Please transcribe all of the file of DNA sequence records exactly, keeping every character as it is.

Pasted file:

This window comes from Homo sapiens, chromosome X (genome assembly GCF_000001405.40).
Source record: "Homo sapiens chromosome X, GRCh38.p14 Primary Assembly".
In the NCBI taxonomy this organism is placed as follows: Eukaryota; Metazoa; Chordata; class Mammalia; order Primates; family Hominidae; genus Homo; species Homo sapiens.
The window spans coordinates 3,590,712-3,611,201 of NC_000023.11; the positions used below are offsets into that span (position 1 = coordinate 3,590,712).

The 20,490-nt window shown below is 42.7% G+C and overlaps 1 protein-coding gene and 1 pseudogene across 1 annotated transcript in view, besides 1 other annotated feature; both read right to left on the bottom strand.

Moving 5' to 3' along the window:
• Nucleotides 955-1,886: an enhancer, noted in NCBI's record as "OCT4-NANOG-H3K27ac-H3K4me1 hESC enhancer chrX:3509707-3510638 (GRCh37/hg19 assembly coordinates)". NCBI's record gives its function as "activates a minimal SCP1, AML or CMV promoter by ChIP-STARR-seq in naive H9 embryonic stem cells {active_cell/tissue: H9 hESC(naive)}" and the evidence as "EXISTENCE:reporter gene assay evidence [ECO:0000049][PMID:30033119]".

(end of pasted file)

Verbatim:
This window comes from Homo sapiens, chromosome X (genome assembly GCF_000001405.40).
Source record: "Homo sapiens chromosome X, GRCh38.p14 Primary Assembly".
In the NCBI taxonomy this organism is placed as follows: Eukaryota; Metazoa; Chordata; class Mammalia; order Primates; family Hominidae; genus Homo; species Homo sapiens.
The window spans coordinates 3,590,712-3,611,201 of NC_000023.11; the positions used below are offsets into that span (position 1 = coordinate 3,590,712).

The 20,490-nt window shown below is 42.7% G+C and overlaps 1 protein-coding gene and 1 pseudogene across 1 annotated transcript in view, besides 1 other annotated feature; both read right to left on the bottom strand.

Moving 5' to 3' along the window:
• Nucleotides 955-1,886: an enhancer, noted in NCBI's record as "OCT4-NANOG-H3K27ac-H3K4me1 hESC enhancer chrX:3509707-3510638 (GRCh37/hg19 assembly coordinates)". NCBI's record gives its function as "activates a minimal SCP1, AML or CMV promoter by ChIP-STARR-seq in naive H9 embryonic stem cells {active_cell/tissue: H9 hESC(naive)}" and the evidence as "EXISTENCE:reporter gene assay evidence [ECO:0000049][PMID:30033119]".